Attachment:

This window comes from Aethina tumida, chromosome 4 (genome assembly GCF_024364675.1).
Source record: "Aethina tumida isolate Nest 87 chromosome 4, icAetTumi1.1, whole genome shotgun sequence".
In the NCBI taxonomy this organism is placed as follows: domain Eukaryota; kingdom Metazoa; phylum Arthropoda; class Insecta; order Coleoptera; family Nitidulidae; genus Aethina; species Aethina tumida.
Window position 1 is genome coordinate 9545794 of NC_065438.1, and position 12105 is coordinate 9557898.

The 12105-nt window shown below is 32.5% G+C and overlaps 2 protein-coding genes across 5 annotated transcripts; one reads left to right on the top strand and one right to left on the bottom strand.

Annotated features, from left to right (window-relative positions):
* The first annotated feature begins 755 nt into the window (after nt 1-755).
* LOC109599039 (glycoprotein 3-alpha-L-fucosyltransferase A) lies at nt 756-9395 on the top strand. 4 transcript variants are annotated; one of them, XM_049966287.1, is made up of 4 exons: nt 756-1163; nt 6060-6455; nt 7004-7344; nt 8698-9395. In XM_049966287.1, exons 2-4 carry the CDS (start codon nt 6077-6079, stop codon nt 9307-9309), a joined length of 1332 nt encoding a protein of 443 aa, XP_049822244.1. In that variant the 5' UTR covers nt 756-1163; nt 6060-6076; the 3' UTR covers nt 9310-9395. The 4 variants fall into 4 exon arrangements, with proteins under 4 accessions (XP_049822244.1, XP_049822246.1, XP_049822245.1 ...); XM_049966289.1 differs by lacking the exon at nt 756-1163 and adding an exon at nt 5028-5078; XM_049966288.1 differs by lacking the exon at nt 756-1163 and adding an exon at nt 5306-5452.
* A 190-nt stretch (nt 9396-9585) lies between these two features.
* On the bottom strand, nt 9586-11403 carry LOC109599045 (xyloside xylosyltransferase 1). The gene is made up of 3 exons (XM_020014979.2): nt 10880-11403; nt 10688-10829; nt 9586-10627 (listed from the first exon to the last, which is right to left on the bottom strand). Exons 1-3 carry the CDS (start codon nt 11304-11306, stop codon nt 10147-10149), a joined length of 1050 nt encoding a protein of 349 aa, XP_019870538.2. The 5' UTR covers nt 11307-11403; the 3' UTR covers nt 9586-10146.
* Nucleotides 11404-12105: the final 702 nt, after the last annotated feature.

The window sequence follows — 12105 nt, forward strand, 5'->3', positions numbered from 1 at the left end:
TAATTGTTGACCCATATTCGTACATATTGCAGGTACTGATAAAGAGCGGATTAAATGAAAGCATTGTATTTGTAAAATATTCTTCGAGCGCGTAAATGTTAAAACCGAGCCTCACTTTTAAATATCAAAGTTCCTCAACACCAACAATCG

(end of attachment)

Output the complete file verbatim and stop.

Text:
This window comes from Aethina tumida, chromosome 4 (genome assembly GCF_024364675.1).
Source record: "Aethina tumida isolate Nest 87 chromosome 4, icAetTumi1.1, whole genome shotgun sequence".
In the NCBI taxonomy this organism is placed as follows: domain Eukaryota; kingdom Metazoa; phylum Arthropoda; class Insecta; order Coleoptera; family Nitidulidae; genus Aethina; species Aethina tumida.
Window position 1 is genome coordinate 9545794 of NC_065438.1, and position 12105 is coordinate 9557898.

The 12105-nt window shown below is 32.5% G+C and overlaps 2 protein-coding genes across 5 annotated transcripts; one reads left to right on the top strand and one right to left on the bottom strand.

Annotated features, from left to right (window-relative positions):
* The first annotated feature begins 755 nt into the window (after nt 1-755).
* LOC109599039 (glycoprotein 3-alpha-L-fucosyltransferase A) lies at nt 756-9395 on the top strand. 4 transcript variants are annotated; one of them, XM_049966287.1, is made up of 4 exons: nt 756-1163; nt 6060-6455; nt 7004-7344; nt 8698-9395. In XM_049966287.1, exons 2-4 carry the CDS (start codon nt 6077-6079, stop codon nt 9307-9309), a joined length of 1332 nt encoding a protein of 443 aa, XP_049822244.1. In that variant the 5' UTR covers nt 756-1163; nt 6060-6076; the 3' UTR covers nt 9310-9395. The 4 variants fall into 4 exon arrangements, with proteins under 4 accessions (XP_049822244.1, XP_049822246.1, XP_049822245.1 ...); XM_049966289.1 differs by lacking the exon at nt 756-1163 and adding an exon at nt 5028-5078; XM_049966288.1 differs by lacking the exon at nt 756-1163 and adding an exon at nt 5306-5452.
* A 190-nt stretch (nt 9396-9585) lies between these two features.
* On the bottom strand, nt 9586-11403 carry LOC109599045 (xyloside xylosyltransferase 1). The gene is made up of 3 exons (XM_020014979.2): nt 10880-11403; nt 10688-10829; nt 9586-10627 (listed from the first exon to the last, which is right to left on the bottom strand). Exons 1-3 carry the CDS (start codon nt 11304-11306, stop codon nt 10147-10149), a joined length of 1050 nt encoding a protein of 349 aa, XP_019870538.2. The 5' UTR covers nt 11307-11403; the 3' UTR covers nt 9586-10146.
* Nucleotides 11404-12105: the final 702 nt, after the last annotated feature.

The window sequence follows — 12105 nt, forward strand, 5'->3', positions numbered from 1 at the left end:
TAATTGTTGACCCATATTCGTACATATTGCAGGTACTGATAAAGAGCGGATTAAATGAAAGCATTGTATTTGTAAAATATTCTTCGAGCGCGTAAATGTTAAAACCGAGCCTCACTTTTAAATATCAAAGTTCCTCAACACCAACAATCG